"We were truly all the same (brothers) - because their belief in one God had removed the white from their minds, the white from their behavior, and the white from their attitude."

"I could see from this, that perhaps if white Americans could accept the Oneness of God, then perhaps, too, they could accept in reality the Oneness of Man - and cease to measure, and hinder, and harm others in terms of their 'differences' in color."

"With racism plaguing America like an incurable cancer, the so-called 'Christian' white American heart should be more receptive to a proven solution to such a destructive problem. Perhaps it could be in time to save America from imminent disaster - the same destruction brought upon Germany by racism that eventually destroyed the Germans themselves."

"Each hour here in the Holy Land enables me to have greater spiritual insights into what is happening in America between black and white. The American Negro never can be blamed for his racial animosities - he is only reacting to four hundred years of the conscious racism of the American whites. But as racism leads America up the suicide path, I do believe, from the experiences that I have had with them, that the whites of the younger generation, in the colleges and universities, will see the handwriting on the walls and many of them will turn to the spiritual path of truth - the only way left to America to ward off the disaster that racism inevitably must lead to."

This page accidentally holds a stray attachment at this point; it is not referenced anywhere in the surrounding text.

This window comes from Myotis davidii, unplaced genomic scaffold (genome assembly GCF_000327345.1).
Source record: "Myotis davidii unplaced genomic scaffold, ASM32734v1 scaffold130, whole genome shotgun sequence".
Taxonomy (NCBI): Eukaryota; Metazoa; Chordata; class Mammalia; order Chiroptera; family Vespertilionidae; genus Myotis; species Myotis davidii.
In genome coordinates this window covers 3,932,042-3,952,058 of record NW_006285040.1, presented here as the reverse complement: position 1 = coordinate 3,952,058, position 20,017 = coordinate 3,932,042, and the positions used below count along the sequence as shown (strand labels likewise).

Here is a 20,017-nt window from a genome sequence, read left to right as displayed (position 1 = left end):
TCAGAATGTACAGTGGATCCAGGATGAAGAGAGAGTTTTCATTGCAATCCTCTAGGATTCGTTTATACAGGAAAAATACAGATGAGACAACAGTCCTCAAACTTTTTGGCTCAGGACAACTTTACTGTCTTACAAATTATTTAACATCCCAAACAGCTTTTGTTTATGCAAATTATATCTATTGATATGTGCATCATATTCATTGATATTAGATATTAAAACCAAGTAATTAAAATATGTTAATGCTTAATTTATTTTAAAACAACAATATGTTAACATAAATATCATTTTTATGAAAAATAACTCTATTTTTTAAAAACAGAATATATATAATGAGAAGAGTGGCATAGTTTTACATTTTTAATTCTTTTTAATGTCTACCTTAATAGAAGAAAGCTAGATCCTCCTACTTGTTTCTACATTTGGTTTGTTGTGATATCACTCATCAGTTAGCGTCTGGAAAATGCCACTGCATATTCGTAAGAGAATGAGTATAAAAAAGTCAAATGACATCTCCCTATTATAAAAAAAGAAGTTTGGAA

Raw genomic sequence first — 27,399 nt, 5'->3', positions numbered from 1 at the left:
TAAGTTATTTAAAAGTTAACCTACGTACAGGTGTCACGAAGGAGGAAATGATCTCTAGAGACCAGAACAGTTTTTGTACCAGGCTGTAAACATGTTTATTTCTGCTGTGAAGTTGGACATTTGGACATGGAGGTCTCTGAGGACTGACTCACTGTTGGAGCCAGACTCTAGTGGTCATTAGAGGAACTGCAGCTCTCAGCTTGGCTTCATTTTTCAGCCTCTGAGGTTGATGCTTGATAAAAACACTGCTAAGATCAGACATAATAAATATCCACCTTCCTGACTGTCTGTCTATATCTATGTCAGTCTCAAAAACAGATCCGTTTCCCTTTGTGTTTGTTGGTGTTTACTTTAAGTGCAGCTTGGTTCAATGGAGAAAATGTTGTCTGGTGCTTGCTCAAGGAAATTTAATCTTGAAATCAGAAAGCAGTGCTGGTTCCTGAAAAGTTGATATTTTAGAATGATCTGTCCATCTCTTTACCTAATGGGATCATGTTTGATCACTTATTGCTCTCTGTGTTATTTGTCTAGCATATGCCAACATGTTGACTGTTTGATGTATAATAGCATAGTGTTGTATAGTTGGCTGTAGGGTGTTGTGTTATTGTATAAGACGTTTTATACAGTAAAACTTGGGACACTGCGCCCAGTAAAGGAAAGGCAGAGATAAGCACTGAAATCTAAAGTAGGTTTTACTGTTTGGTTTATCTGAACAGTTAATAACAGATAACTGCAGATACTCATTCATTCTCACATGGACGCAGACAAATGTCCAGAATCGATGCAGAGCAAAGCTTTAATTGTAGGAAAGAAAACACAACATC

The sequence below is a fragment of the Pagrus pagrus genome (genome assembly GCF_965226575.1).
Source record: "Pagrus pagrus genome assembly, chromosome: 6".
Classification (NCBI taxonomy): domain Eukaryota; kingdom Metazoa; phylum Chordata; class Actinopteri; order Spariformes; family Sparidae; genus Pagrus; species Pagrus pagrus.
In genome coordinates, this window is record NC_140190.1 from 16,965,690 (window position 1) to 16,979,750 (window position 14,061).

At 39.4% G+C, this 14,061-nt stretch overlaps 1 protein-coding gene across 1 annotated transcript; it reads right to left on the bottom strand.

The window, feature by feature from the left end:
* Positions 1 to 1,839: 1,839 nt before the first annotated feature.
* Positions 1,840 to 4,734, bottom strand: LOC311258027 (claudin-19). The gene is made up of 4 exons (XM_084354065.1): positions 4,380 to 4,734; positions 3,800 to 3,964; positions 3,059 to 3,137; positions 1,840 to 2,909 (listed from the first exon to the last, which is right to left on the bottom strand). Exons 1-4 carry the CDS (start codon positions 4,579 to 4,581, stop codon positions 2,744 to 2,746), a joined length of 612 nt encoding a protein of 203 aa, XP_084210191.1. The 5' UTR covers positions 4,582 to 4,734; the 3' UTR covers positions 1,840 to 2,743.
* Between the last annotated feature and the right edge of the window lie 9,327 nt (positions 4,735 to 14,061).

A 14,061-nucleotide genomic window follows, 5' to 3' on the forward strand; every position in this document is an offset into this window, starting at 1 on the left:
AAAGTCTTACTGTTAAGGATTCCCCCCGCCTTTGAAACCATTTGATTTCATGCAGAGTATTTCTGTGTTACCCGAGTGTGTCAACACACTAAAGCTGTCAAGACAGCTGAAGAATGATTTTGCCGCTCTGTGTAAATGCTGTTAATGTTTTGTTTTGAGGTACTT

"Never have I been so highly honored. Never have I been made to feel more humble and unworthy. Who would believe the blessings that have been heaped upon an American Negro? A few nights ago, a man who would be called in America a white man, a United Nations diplomat, an ambassador, a companion of kings, gave me his hotel suite, his bed. Never would I have even thought of dreaming that I would ever be a recipient of such honors - honors that in America would be bestowed upon a King - not a Negro."

"All praise is due to Allah, the Lord of all the Worlds.


Al-Hajj Malik El-Shabazz (Malcolm X)